Redroot pigweed is named for the red, thick taproot it develops. Often, lower stems are also reddish in color. Redroot pigweed has a tall, usually erect habit. It commonly grows 2 to 4 feet tall. With little other vegetative competition, it can reach heights much greater. It develops lateral shoots that allow it to form tall clumps. If mowed repeatedly, this weed can grow and appear prostrate in habit. Mature plants have coarse, hairy stems. It grows easily in container fields, open fields and greenhouses.

      Prostrate spurge, spotted spurge, Euphorbia maculata (Chamaesyce maculata)

      Prostrate spurge is, as the name indicates, a low-growing plant, rarely growing higher than an inch. Branching often at the base, it forms a mat commonly 6–18 inches across. Prostrate spurge thrives in moist, warm environments, such as propagation benches and flats, greenhouse floors, gravel container areas, landscape areas, and any areas that receive consistent moisture.

      Quackgrass, Elymus repens (Elytrigia repens, Agropyron repens)

      Quackgrass is a B-listed noxious weed in Oregon. It is problematic for many field-grown crops. It is an invasive perennial grass that can outcompete other grasses and plants. It often grows in clumps, with stalks up to 4 feet tall. It can host several cereal grain diseases.

      Shepherd’s-purse, Capsella bursa-pastoris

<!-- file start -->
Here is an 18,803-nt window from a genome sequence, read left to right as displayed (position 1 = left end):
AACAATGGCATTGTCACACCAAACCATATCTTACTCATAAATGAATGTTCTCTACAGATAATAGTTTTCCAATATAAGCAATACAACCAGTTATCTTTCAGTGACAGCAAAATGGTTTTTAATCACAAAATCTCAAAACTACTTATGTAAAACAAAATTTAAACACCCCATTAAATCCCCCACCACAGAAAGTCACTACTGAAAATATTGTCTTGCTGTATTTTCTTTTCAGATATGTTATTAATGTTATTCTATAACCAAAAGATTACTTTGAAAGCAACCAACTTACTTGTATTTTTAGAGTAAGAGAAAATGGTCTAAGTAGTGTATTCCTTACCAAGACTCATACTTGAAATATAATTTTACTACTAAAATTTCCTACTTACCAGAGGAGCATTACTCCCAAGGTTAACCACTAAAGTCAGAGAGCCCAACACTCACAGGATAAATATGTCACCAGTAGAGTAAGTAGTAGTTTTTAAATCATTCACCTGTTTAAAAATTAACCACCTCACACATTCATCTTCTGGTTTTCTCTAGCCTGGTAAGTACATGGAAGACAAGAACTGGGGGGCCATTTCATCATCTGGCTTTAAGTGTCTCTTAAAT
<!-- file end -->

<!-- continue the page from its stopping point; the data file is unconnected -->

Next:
Shepherd’s-purse is a common broadleaf weed in many agricultural systems, urban areas, roadsides, fields and disturbed lands in temperate areas of the world. It can be an annual or biennial weed. It can be recognized by the small, flat heart-shaped fruits on the mature plants.

      More information: Invasive Species Compendium Shepherd's-purse profile

      Smartweed, knotweed, Polygonum spp.

      Smartweed or knotweeds are broadleaf annuals in the family Polygonaceae. They are sometimes associated with crops or disturbed areas that are near water. There are multiple species of smartweeds or knotweed that are problematic in agricultural systems.

      There are also multiple problematic woody knotweed species in Oregon. For more information, see Biology and Management of Knotweeds in Oregon: A Guide for Gardeners and Small-Acreage Landowners, EM 9031.

      Wild carrot, Daucus carota

      Wild carrot is commonly found in areas of sandy or gravelly soils. It prefers relatively undisturbed sites such as pastures, meadows and Christmas tree plantings; however, it will take hold in cultivated crops if seeds sources are present. It can also be problematic in noncrop areas such as ditches, roadsides and field edges. Wild carrot has small white flowers, each with five petals. Flowers are held in clusters called umbels, and each umbel contains many individual flowers. Often there are one or more purple-tinged flowers in the center of the 3- to 5-inch umbel. Flat-shaped umbels form at the terminal end of flower stalks. Upon ripening of seeds, umbels often close up.

      Yellow nutsedge, Cyperus esculentus

      Yellow nutsedge grows upright to form dense clumps. Its habit resembles that of many grasses. Its thick, stiff leaves are arranged in sets of three at their bases. A cross section of their stems shows a solid, triangular shape, in contrast to grass stems which are hollow and round, and in cross section are almost flat or oval shaped. Yellow nutsedge is predominantly found in cultivated, irrigated agricultural field sites, such as field nurseries and row crops. It can be found in landscapes and turf areas as well. Yellow nutsedge prefers areas with full sun and plentiful moisture. It does not do well in shaded areas. Once established, yellow nutsedge is extremely difficult to control and is more tolerant of drier conditions.